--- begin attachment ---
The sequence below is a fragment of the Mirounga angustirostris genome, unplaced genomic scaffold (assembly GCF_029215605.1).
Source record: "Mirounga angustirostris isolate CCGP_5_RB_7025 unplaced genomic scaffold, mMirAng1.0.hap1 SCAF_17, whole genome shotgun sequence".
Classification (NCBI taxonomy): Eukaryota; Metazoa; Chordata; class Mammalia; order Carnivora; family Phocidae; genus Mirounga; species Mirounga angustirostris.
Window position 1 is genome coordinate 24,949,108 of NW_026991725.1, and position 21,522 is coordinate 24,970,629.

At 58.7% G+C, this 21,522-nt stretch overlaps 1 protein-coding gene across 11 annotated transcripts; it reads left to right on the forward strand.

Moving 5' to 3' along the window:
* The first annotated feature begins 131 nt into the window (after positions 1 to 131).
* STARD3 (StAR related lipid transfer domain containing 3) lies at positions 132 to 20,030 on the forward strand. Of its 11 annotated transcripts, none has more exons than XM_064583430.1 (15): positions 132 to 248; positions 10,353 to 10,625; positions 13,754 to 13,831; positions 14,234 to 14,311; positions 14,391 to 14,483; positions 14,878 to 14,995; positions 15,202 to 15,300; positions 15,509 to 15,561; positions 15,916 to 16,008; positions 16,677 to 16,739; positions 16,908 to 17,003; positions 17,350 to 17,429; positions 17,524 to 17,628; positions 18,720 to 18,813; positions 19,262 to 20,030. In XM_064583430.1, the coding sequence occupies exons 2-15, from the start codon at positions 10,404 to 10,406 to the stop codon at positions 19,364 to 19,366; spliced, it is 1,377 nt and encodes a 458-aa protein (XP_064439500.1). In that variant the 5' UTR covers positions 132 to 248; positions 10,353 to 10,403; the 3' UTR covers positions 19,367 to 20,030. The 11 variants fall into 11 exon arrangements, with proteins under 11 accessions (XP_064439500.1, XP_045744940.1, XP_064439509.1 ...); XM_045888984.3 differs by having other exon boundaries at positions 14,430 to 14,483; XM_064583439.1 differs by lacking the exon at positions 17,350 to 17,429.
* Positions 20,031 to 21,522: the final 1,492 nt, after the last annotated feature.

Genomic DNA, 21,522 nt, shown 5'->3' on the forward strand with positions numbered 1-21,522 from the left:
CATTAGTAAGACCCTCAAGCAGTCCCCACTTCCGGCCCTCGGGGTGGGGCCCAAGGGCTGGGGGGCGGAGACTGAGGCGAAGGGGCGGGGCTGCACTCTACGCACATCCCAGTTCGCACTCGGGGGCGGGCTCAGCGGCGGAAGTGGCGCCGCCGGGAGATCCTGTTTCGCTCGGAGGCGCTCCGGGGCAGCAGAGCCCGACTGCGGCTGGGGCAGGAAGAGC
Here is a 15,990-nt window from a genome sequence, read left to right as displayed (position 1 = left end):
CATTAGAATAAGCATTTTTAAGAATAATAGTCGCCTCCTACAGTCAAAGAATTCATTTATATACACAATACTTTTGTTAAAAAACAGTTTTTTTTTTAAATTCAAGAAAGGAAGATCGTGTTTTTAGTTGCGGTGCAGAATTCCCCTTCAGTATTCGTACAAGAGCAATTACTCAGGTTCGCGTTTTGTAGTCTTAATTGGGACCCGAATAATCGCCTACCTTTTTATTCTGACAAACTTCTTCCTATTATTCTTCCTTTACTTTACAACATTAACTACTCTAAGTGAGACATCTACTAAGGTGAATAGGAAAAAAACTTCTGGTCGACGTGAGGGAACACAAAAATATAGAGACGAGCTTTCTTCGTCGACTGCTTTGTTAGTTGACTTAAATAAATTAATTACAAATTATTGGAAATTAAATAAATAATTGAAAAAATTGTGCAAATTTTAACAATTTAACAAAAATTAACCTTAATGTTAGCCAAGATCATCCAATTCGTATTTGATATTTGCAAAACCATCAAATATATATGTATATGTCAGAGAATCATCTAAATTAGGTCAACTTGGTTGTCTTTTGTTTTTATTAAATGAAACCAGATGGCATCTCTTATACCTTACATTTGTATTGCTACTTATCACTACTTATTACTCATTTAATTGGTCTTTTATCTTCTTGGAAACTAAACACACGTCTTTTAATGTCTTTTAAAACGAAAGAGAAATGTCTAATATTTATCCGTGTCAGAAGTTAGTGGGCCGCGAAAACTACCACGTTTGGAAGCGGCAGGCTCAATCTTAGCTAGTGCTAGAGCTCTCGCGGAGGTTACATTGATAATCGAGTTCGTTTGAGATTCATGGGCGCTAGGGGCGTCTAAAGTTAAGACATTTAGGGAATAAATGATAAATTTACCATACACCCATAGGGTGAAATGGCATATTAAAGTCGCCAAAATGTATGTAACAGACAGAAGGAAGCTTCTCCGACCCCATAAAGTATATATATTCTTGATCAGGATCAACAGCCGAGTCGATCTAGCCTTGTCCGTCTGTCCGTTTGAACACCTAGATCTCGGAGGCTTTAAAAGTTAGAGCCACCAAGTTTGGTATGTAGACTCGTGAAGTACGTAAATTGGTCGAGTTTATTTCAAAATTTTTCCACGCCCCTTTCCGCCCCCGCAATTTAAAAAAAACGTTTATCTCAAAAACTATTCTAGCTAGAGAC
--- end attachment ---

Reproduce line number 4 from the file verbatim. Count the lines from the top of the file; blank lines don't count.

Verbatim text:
Window position 1 is genome coordinate 24,949,108 of NW_026991725.1, and position 21,522 is coordinate 24,970,629.